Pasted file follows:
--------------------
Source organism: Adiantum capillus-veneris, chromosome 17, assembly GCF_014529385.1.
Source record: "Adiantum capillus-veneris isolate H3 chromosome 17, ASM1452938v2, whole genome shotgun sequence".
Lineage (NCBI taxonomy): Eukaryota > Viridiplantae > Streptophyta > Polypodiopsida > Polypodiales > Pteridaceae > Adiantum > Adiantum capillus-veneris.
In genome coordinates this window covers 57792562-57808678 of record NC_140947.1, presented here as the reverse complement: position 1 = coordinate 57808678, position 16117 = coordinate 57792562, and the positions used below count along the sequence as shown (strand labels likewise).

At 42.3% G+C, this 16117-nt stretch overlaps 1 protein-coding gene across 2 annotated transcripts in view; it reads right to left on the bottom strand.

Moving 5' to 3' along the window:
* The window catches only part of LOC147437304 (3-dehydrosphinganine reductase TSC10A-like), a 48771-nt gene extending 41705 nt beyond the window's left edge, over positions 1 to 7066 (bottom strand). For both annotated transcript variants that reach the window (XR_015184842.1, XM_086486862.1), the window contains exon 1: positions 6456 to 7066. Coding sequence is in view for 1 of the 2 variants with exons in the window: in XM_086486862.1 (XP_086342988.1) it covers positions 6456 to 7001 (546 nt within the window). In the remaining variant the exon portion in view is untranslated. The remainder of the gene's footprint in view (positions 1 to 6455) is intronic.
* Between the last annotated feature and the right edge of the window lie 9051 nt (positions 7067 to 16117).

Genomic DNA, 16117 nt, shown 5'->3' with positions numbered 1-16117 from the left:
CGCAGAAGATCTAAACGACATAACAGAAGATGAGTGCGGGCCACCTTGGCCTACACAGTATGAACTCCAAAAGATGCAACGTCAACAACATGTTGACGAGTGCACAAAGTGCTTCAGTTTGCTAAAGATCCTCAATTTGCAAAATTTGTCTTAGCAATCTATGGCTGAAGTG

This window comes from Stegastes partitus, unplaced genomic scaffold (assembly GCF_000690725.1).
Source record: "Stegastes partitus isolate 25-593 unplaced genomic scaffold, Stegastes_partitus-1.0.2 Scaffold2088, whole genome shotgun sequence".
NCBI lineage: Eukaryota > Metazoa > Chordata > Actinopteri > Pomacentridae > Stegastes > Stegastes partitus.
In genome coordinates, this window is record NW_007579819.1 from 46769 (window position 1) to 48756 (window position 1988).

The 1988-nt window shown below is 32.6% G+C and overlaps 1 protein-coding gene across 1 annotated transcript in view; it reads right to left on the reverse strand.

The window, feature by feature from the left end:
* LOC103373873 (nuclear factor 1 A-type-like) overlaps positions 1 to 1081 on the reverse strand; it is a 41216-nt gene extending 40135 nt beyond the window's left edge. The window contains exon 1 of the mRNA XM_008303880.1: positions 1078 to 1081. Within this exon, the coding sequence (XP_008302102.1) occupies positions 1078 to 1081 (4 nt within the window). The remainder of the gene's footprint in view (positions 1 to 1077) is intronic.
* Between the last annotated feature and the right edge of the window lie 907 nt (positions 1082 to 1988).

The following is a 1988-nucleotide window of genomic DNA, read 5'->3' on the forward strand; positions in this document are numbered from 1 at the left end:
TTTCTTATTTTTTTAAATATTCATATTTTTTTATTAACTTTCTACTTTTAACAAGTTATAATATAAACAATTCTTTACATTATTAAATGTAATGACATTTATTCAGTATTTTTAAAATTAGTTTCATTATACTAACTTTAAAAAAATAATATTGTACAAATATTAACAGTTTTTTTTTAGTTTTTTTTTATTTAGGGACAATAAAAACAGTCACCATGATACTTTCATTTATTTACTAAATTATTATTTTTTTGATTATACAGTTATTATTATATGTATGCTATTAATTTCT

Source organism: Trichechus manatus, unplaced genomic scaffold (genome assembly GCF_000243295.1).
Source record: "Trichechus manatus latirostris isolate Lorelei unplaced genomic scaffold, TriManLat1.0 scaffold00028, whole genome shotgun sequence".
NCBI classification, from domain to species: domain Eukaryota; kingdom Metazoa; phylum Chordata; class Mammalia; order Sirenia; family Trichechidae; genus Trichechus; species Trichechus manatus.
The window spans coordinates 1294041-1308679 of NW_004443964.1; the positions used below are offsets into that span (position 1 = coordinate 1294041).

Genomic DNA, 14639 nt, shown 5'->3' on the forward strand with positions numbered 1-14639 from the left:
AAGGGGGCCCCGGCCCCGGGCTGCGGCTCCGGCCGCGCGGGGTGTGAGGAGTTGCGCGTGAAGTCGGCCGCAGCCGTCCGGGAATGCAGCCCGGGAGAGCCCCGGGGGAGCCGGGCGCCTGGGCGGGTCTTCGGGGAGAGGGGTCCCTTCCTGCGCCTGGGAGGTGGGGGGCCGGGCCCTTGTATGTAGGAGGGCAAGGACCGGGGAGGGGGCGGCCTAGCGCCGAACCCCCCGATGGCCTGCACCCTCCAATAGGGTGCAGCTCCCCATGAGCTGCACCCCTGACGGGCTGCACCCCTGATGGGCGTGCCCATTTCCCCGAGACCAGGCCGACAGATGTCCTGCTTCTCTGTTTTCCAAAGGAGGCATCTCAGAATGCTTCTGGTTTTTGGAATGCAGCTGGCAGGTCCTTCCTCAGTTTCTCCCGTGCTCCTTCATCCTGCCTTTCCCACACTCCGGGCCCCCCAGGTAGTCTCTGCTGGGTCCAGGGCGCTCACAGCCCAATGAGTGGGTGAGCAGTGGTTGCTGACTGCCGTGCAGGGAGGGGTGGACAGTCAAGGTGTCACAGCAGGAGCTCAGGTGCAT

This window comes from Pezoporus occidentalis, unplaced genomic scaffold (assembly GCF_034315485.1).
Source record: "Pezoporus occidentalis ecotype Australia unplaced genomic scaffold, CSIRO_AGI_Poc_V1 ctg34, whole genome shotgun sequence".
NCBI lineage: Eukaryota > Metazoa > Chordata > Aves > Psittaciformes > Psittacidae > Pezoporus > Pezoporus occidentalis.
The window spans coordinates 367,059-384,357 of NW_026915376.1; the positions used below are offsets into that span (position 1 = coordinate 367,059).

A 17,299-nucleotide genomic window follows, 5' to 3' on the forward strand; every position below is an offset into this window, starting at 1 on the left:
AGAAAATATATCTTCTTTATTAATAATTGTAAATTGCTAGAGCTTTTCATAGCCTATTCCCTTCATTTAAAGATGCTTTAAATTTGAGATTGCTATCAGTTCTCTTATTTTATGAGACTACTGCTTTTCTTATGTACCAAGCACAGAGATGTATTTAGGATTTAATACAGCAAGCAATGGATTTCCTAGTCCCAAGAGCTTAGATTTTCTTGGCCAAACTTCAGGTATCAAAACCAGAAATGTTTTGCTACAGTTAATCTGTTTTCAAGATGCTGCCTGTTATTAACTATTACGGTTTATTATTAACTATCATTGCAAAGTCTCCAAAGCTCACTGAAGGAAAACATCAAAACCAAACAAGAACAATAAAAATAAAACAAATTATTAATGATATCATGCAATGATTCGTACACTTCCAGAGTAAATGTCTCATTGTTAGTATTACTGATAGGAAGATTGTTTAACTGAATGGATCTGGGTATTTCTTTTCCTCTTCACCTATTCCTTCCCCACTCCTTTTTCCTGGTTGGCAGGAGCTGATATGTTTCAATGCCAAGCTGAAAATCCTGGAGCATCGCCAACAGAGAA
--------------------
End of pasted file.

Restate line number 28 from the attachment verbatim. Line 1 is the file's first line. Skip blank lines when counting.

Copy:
Source record: "Pezoporus occidentalis ecotype Australia unplaced genomic scaffold, CSIRO_AGI_Poc_V1 ctg34, whole genome shotgun sequence".